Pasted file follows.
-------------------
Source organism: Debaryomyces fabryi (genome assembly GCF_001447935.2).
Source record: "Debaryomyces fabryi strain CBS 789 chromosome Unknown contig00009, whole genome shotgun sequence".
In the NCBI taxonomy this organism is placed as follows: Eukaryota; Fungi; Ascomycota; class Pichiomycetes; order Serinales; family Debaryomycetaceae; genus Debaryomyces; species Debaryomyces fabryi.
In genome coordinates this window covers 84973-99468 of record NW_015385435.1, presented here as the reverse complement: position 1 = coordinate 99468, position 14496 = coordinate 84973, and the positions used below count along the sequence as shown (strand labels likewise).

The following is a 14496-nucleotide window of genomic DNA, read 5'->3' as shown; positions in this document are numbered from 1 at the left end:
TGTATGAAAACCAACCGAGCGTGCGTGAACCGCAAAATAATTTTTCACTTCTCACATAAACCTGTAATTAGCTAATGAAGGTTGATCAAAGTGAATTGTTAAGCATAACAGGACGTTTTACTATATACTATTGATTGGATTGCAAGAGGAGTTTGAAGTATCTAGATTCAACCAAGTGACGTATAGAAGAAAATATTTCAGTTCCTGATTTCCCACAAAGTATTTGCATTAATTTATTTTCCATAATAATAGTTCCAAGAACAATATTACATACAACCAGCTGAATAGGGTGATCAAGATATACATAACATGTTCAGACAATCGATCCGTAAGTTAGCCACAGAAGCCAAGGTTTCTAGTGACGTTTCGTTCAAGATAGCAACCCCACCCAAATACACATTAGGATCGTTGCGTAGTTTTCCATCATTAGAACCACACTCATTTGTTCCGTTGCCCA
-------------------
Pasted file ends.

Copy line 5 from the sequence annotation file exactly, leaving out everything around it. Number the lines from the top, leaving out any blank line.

The following is a 14496-nucleotide window of genomic DNA, read 5'->3' as shown; positions in this document are numbered from 1 at the left end: